Home Affairs Minister Aaron Motsoaledi says the Department of Home Affairs needs a staff contingency of 60% to operate optimally - but, currently, it falls short of this target, despite pleas to the National Treasury.
Motsoaledi appeared before Parliament's Portfolio Committee on Home Affairs on Tuesday, during which his department gave an update of backlogs with regard to visas and permits.
MPs pressed the minister on these backlogs, and, in response, he said the department needed more money and staff.
He said the department had previously operated at 39% of staff. After a business case was made to the National Treasury, 700 staff members increased the percentage to 42%.
The minister said he pleaded with President Cyril Ramaphosa to add more funds and staff to improve the department's operations.
"We are running a department with a staff complement of 39% only - and, after reporting the business case, Finance Minister Enoch Godongwana moved us from 39% to at least 42%. We have made a presentation and a plea to the president that we will be very happy if the staffing at the Department of Home Affairs can be 60%. We won't reach where we have to, but it will get us somewhere," said Motsoaledi.
The minister said most of the department's budget included the issuing of identity documents, birth certificates and passports for South Africans.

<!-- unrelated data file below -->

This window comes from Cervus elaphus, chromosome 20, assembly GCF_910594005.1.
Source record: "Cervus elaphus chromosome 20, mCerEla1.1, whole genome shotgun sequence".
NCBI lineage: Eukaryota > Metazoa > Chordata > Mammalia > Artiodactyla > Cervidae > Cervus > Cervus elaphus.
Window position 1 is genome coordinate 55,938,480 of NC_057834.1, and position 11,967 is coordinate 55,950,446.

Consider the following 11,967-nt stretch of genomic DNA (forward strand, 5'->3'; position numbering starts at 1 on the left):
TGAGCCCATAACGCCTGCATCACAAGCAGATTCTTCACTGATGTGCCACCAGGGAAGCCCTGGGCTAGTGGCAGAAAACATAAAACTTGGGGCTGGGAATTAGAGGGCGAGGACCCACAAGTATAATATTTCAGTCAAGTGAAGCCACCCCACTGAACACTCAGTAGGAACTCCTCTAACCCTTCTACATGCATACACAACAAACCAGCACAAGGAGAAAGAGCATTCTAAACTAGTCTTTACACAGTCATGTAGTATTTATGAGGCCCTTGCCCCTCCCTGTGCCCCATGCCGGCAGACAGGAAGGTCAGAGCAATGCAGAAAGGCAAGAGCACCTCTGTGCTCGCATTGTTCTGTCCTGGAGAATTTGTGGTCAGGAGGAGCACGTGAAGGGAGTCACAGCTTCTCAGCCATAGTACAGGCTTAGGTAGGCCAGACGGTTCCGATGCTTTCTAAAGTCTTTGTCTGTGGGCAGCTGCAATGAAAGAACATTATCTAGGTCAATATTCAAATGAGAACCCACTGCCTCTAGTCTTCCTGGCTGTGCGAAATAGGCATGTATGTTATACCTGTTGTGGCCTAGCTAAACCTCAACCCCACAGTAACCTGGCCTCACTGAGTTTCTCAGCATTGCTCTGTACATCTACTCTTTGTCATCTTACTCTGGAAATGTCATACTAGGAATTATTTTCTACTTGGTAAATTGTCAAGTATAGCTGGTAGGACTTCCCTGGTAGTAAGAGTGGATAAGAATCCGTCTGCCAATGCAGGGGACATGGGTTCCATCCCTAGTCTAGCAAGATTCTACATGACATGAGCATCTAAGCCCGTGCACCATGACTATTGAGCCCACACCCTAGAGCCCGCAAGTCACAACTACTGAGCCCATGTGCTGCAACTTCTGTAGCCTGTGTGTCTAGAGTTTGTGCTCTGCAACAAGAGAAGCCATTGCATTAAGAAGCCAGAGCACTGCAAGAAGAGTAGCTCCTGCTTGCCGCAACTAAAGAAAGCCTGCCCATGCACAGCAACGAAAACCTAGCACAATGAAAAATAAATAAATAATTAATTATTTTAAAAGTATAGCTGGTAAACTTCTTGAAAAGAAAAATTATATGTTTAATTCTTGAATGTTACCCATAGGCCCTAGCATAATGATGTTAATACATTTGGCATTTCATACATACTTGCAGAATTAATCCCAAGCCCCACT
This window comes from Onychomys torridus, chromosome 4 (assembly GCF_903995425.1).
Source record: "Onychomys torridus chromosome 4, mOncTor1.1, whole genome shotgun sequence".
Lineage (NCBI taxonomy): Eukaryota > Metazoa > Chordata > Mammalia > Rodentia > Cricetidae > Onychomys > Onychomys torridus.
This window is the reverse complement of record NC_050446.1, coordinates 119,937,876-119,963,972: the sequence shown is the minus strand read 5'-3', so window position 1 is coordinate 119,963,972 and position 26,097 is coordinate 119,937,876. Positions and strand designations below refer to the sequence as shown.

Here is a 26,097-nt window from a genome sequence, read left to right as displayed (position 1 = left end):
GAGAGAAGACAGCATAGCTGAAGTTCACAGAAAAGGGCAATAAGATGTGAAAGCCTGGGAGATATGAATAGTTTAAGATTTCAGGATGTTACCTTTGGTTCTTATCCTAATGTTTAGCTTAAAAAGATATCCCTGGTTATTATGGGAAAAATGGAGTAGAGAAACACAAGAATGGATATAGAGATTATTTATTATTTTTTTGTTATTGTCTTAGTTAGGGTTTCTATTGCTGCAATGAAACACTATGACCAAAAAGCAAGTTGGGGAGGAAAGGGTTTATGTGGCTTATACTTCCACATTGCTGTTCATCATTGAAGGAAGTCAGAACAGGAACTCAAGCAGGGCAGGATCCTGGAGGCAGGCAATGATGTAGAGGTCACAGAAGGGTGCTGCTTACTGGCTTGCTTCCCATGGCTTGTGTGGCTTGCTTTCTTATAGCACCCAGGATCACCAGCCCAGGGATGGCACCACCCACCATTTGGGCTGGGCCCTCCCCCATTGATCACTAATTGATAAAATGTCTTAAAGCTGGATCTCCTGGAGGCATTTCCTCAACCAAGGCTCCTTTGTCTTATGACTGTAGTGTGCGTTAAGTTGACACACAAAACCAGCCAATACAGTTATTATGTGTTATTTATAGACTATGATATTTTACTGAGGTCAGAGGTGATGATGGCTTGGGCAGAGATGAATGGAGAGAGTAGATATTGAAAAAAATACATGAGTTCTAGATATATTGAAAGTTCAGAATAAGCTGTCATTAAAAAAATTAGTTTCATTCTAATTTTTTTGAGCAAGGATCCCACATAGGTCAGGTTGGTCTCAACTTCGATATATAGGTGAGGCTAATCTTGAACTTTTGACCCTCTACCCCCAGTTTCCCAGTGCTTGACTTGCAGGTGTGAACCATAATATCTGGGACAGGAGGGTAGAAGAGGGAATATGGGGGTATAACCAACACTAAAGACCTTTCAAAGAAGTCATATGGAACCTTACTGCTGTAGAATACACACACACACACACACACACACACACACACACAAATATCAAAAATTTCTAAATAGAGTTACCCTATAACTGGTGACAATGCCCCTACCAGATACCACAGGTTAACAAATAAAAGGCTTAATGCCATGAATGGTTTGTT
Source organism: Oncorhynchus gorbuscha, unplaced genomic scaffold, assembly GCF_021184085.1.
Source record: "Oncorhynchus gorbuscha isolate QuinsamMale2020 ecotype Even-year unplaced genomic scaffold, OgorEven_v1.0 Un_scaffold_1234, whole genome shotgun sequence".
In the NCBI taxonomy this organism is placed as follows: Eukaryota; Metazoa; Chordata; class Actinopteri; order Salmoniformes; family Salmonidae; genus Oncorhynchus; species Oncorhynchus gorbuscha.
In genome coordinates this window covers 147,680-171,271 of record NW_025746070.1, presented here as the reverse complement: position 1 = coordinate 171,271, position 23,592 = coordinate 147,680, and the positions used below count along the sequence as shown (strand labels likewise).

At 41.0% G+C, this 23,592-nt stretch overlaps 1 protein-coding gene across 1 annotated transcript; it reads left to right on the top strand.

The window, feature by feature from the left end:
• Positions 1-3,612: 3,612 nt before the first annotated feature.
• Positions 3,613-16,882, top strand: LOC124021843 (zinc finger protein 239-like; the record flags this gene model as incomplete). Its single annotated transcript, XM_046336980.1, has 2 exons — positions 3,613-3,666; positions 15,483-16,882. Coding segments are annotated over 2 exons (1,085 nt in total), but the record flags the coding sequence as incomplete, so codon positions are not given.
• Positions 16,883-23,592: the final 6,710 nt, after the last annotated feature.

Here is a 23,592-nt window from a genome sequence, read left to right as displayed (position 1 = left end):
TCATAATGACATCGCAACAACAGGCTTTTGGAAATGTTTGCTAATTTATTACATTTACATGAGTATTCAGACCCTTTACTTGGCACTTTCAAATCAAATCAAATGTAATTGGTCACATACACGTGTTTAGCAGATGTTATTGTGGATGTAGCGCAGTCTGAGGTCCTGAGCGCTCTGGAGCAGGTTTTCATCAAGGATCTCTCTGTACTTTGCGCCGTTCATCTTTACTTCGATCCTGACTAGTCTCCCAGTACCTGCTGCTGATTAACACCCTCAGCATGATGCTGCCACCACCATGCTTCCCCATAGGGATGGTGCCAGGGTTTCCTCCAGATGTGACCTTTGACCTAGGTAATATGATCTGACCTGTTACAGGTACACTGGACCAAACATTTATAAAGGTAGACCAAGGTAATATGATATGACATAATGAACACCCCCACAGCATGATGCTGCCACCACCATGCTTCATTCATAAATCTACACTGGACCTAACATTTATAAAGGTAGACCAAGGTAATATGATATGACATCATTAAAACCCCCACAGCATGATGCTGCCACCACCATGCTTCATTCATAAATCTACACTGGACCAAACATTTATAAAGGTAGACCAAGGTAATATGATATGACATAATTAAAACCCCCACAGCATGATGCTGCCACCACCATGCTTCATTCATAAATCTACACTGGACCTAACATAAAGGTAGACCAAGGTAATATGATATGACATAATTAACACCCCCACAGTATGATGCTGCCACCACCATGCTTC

He said because the finances of the department focused on serving internal matters, issues like migration suffered.
"We have no other way of solving the migration issue unless we get more money. As we deal with backlogs and issues, we need to look at the global picture," he said.
Motsoaledi said another issue that added to the burden of visa backlogs was "forum shopping" by applicants.
South Africa, unlike other countries, offers about 17 different types of visa applications, including relative and spousal visas.
Motsoaledi said his department often had to deal with the same individuals who applied for different visas to gain entrance or to stay in the country.
"When you ask us why we have so many backlogs, you have to consider the issue of forum shopping. You are dealing with the same person from one country 10 times or more because of forum shopping. They try one type of visa and, if they are unsuccessful, they try another. So, we keep dealing with the same person, and there is no way there will be no build-up of backlogs. We might have to revisit the legislation and why it allows this type of thing," he said.
"We have 17 types of visas, and we are being attacked on serious backlogs on visas, and people say this threatens the economy."
On the issue of visas, the committee was given a breakdown of visa application backlogs, which include various types of categories, and it amounts to 74 000.
The highest backlog in applications - 35 000 - is visas of people who have spouses in South Africa. They want to come and live in the country and seek employment as well.
The minister said the backlog in this section was because the awarding of the visa had to be co-approved by the Department of Employment and Labour. The labour department needs to ensure that no South African is available to do the job, and then approve the application.
Motsoaledi said this process resulted in the procedure being backlogged because general work visas can only be issued once the labour section is approved.